Dark Cloud logo





Dark Endeavors

South Africa Reborn

Mandela's Greatest Test

This is Dark Cloud on Wednesday, May 04, 1994.

For years, South Africa has been a ready resource for journalists looking to display our species' more nauseous characteristics to the world. Murder, virtual slavery and a permanently consigned population of a majority race to subservience is never a pretty sight but, evidently, you can get used to it.

We did. We never even noticed the faceless, genuinely heroic individuals that lost their lives fighting a bigot's paradise. We may never know the men and women who stood up for something like dignity and decency when nobody was watching and gave the finger to the club and bullets that returned them to the utterest soil of all, the one from whence we all came. The Mandelas and the Bikos and the few white supporters all get their due, perhaps more, but will never be able to recall for us those faceless heroes of the past. There are too many and we don't know who they are anyway. We only know they existed.

Whatever else, South Africa has provided the world with some of those gooey moments that it is both an embarrassment and a pleasure to recall. There were those shots of an old black man in a wheelchair going to the polls and saying to the press, his neighbors and the principalities of the air that now, at last, he was a man. He could and would vote. And by God he was happy. And this was so irrefutable that it was positively contagious,even to me, and to look upon his happiness was to unleash my own.

More to the point, here was something rare: clear proof that old, worn liberal clich├ęs were, blushingly, true. That a democracy is a beautiful thing and has a natural self-limiter to violence when exercised by a passionate and knowledgeable electorate. It is seemingly so in South Africa, where their first election was remarkably violence free except for the brain dead white reactionaries still busily searching for something below themselves, further down the chain of being. They'll never find it. The United States has had more violent elections; 1968 comes to mind.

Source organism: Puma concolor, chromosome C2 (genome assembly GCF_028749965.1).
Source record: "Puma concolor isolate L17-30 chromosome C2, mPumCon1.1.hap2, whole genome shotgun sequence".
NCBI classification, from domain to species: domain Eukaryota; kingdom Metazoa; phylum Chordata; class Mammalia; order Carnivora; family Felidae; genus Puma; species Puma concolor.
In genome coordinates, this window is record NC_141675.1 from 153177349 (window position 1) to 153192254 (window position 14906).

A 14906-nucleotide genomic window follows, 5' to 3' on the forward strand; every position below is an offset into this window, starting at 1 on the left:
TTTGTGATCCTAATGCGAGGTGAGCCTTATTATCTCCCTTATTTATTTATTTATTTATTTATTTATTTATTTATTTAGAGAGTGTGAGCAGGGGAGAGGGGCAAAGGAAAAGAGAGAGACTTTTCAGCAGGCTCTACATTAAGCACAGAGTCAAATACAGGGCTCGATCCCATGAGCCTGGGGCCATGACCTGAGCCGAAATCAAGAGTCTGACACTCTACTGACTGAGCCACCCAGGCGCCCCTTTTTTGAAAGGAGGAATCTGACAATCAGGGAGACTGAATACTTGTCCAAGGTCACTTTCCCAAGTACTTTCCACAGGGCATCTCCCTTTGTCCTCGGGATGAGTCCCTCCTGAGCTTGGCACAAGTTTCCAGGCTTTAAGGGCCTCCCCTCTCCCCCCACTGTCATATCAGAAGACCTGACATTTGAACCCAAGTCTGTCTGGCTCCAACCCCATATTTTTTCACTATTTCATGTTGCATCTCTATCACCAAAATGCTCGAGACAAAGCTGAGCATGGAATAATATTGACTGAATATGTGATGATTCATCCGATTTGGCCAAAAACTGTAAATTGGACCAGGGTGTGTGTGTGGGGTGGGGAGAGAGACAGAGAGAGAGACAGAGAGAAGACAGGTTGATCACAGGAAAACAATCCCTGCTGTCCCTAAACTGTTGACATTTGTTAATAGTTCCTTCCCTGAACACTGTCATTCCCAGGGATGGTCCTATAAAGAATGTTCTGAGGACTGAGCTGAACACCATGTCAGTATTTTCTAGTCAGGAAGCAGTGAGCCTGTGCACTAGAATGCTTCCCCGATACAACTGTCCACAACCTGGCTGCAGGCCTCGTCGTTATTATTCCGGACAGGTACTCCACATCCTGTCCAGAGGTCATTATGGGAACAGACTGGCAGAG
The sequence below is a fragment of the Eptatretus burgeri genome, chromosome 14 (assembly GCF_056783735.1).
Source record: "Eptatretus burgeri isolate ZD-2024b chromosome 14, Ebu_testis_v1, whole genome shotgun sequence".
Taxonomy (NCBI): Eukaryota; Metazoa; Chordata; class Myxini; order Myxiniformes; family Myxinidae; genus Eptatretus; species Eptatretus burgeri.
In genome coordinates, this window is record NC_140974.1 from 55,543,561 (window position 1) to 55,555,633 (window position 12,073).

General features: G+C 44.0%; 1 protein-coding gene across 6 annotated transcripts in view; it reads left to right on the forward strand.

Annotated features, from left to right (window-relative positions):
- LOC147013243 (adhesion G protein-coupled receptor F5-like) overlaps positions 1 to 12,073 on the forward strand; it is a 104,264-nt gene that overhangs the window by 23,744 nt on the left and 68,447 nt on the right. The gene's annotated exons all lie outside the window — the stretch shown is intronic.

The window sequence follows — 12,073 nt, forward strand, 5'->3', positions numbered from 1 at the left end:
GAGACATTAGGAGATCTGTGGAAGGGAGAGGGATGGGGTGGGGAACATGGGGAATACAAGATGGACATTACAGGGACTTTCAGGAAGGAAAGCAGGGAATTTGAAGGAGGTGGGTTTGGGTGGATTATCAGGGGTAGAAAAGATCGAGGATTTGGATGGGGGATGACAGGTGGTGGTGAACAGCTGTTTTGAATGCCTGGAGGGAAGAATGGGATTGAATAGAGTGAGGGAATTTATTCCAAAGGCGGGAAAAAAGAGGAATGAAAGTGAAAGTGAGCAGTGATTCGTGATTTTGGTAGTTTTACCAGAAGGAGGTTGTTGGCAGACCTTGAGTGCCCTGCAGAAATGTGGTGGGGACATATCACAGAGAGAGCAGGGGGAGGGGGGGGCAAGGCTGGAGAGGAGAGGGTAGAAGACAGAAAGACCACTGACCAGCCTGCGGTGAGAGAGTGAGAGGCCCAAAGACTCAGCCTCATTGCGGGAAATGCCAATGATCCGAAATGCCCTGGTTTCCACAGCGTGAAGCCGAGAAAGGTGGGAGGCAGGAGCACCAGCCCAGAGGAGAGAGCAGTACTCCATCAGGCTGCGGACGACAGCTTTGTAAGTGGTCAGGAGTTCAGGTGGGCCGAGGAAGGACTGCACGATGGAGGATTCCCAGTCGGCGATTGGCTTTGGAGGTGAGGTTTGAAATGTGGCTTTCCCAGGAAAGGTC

There was no black on black violence, probably because the Zulus have been exposed as pawns of the whites and because without voting their gang leaders would be irrelevant.

How exciting it must be in South Africa tonight. There is a palpable energy that comes when a guilt is dealt with, a long delayed good deed done, bolstered by the surety that South Africa is one of the world's most favored nations, that it starts its real life with money aplenty. Imagine the pressure on Mandela and the ANC: if in five years South Africa is a Rwanda or an Ivory Coast when the transition period is over, then the racists will have a body of evidence hard to dispute. Through his own courage - and that cannot be watered down, no matter how hard you try for rational balance; the man is a paragon - Mandela is the instrument for his nation's redemption to itself. If he doesn't put together a solid government, he will erase it all. Amazingly, Mandela has already stated he will keep the head of the army, among others. Restraint is always the hallmark of greatness; the fact he is now handing over his military to a bunch of gang lords or party hacks despite what must be unbelievable pressure speaks volumes. Good for him, good for them. Awfully impressive.